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    I'd like to think the same is true of me. I'm never done learning and tweaking, and learning and tweaking...

    I just hope I hit my stride before dementia or senility start creeping in, given that I'm a late bloomer. ;)
     
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  17. cutecat22
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    cutecat22 The Strange One Contributor

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    I've been told that I'm very good at taking the reader from smiling at my characters one minute to weeping with emotion the next minute. That I make my readers get so engrossed in the story that the trials I put my characters through somehow tug at the readers heart strings as if the characters are real people.

    Which is actually what I set out to do.
     
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  18. peachalulu
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    peachalulu Contributing Member Reviewer Contributor

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    My writer's voice.
    I used to think the whole concept of a voice was either overrated or mythical. But when I actually sat down and studied what it was and actually grasped it and found my own voice, I felt like that was the turning point in my writing. And it made everything easier. It freed me to explore things I liked - poetic prose, broken sentences, description, offbeat characters - without feeling like I was always doing something wrong. I know I have a ways to go grammar-wise but I don't think there's ever a point in writing where you stop learning or improving.
     
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  19. peachalulu
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    peachalulu Contributing Member Reviewer Contributor

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    This is good if you want to be a trendy genre writer ( I use that term loosely ) with an eye on readership. A lot of romance writer's are very in touch with what's going on so this is a good attitude if you're going that route. However, it's not a good idea to be so focused on trends if you want to write more general fiction, literature, sci-fi and such. In fact a lot of those have to touch up on ideas that have been around for ages. Jealousy, poverty, love triangles, breach of trust all those timeless things. Or anticipate future trends.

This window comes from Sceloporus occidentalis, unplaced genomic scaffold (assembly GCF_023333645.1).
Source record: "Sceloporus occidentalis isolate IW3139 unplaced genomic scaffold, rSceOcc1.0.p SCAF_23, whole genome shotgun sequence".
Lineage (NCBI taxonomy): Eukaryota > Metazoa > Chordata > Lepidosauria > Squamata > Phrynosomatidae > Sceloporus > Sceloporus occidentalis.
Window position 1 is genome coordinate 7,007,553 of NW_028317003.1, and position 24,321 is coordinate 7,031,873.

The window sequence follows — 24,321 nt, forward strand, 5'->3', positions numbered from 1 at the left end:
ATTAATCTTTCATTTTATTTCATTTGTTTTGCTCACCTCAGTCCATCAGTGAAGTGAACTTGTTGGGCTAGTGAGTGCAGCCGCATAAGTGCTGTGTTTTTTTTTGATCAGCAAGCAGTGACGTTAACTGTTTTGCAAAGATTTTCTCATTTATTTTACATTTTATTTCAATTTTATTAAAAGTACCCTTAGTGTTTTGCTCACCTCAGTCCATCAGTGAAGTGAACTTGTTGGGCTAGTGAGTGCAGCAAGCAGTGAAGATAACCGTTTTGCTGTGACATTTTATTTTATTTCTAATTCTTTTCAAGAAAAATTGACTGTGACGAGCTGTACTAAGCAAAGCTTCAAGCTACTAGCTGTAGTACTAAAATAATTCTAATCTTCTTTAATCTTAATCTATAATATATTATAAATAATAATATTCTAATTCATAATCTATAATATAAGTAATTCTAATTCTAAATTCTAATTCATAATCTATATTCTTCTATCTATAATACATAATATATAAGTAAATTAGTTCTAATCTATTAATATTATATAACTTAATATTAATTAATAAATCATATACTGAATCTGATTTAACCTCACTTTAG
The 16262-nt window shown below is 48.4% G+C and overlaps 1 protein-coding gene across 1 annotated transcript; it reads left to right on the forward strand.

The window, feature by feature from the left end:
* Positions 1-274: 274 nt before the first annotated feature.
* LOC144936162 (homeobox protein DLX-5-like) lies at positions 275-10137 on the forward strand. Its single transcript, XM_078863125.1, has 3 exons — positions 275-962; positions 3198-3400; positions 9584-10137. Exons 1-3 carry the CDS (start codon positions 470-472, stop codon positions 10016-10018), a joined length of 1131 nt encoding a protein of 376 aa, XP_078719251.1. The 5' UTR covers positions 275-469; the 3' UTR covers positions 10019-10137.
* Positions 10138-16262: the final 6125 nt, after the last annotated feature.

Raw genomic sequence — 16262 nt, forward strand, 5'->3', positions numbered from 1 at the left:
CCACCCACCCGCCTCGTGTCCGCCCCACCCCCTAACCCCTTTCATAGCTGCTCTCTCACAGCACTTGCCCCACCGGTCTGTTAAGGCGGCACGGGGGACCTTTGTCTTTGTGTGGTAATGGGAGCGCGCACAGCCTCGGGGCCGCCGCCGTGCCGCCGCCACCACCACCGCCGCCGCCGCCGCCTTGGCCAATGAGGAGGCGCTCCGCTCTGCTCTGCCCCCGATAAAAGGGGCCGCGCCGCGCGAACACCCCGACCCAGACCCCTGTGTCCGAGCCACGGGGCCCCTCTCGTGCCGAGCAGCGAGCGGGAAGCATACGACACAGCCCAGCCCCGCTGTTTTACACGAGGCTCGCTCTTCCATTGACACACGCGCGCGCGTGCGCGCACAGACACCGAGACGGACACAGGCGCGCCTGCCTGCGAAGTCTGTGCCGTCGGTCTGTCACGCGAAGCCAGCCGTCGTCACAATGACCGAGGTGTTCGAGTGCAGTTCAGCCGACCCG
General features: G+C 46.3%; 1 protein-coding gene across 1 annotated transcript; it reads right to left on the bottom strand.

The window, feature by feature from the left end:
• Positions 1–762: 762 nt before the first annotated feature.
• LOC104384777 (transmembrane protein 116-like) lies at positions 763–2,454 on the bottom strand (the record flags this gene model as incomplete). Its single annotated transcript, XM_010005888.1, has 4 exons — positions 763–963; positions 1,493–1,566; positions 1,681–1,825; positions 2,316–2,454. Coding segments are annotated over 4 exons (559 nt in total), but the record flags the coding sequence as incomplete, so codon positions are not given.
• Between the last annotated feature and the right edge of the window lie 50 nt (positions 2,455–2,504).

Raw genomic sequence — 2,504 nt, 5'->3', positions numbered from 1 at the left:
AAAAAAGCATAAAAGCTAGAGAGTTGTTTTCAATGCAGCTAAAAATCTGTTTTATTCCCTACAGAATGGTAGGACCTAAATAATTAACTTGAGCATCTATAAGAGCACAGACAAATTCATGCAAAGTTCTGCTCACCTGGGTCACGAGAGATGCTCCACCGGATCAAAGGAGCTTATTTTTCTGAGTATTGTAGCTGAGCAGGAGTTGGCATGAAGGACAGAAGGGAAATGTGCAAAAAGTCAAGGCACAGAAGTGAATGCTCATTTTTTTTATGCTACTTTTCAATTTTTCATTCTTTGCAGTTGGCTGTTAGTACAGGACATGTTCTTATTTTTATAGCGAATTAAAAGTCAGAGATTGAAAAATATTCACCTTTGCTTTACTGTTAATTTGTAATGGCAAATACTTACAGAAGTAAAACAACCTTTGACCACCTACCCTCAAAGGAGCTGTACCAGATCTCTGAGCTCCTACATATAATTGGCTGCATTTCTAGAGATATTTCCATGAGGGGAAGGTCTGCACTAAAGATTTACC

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  20. Link the Writer
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    Link the Writer Flipping Out For A Good Story. Contributor

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    Something I know I can do in terms of writing is creating characters and plots. Give me five minutes and five random characters off the top of your head, and I'll have them do things that will shock you. Give me five characters, and I'll give you a family feud set in Victorian England, a war narrative set during the American Civil War, or a mystery set in 1200s China. Hell, just give me one character, and I'll make him/her either the most powerful person in the entire universe, or a lowly serf in Tsardom Russia.
     
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  21. Siena
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    Siena Active Member

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    I think people tend to have strengths. Some find it easy to write dialogue. Others plot. And so on. Takes practice to get them all to a competent level though.
     
  22. Azurisy
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    Azurisy Member

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    Good question.

    My writing strength is to plot imagination in the real world.

     
  23. minstrel
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    minstrel Leader of the Insquirrelgency Staff Supporter Contributor

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    I have no idea what this means.
     
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  24. Azurisy
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    Azurisy Member

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    My idea is that, I write stories, in order to influence the reader to do something in the real world.

     
  25. FlareWarrior
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    FlareWarrior Member

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    Unique plots. I don't ever see the stuff I come up with done anywhere else.